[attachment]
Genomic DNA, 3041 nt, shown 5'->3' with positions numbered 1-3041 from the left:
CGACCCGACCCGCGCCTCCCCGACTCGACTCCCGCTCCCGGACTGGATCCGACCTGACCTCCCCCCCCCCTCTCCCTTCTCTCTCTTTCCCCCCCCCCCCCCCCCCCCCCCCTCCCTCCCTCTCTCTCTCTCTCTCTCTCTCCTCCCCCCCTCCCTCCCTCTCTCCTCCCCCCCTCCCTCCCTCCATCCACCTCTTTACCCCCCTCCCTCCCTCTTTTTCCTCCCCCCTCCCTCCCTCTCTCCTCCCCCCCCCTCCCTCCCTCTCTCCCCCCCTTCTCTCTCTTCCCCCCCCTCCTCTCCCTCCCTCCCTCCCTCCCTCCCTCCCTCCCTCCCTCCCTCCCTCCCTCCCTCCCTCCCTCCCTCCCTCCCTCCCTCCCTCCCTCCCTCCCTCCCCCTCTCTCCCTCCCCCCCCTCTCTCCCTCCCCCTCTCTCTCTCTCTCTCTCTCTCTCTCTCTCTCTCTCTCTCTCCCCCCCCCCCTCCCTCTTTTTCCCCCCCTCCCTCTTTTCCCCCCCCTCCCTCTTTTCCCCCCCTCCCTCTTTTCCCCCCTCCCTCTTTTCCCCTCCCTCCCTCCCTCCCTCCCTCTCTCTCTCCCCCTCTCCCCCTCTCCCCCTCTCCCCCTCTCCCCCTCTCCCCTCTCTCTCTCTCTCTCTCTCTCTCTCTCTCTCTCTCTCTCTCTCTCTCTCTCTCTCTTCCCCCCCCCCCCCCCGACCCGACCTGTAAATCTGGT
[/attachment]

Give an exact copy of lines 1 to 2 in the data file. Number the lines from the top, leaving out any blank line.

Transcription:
Genomic DNA, 3041 nt, shown 5'->3' with positions numbered 1-3041 from the left:
CGACCCGACCCGCGCCTCCCCGACTCGACTCCCGCTCCCGGACTGGATCCGACCTGACCTCCCCCCCCCCTCTCCCTTCTCTCTCTTTCCCCCCCCCCCCCCCCCCCCCCCCTCCCTCCCTCTCTCTCTCTCTCTCTCTCTCCTCCCCCCCTCCCTCCCTCTCTCCTCCCCCCCTCCCTCCCTCCATCCACCTCTTTACCCCCCTCCCTCCCTCTTTTTCCTCCCCCCTCCCTCCCTCTCTCCTCCCCCCCCCTCCCTCCCTCTCTCCCCCCCTTCTCTCTCTTCCCCCCCCTCCTCTCCCTCCCTCCCTCCCTCCCTCCCTCCCTCCCTCCCTCCCTCCCTCCCTCCCTCCCTCCCTCCCTCCCTCCCTCCCTCCCTCCCTCCCTCCCTCCCCCTCTCTCCCTCCCCCCCCTCTCTCCCTCCCCCTCTCTCTCTCTCTCTCTCTCTCTCTCTCTCTCTCTCTCTCTCCCCCCCCCCCTCCCTCTTTTTCCCCCCCTCCCTCTTTTCCCCCCCCTCCCTCTTTTCCCCCCCTCCCTCTTTTCCCCCCTCCCTCTTTTCCCCTCCCTCCCTCCCTCCCTCCCTCTCTCTCTCCCCCTCTCCCCCTCTCCCCCTCTCCCCCTCTCCCCCTCTCCCCTCTCTCTCTCTCTCTCTCTCTCTCTCTCTCTCTCTCTCTCTCTCTCTCTCTCTCTCTTCCCCCCCCCCCCCCCGACCCGACCTGTAAATCTGGT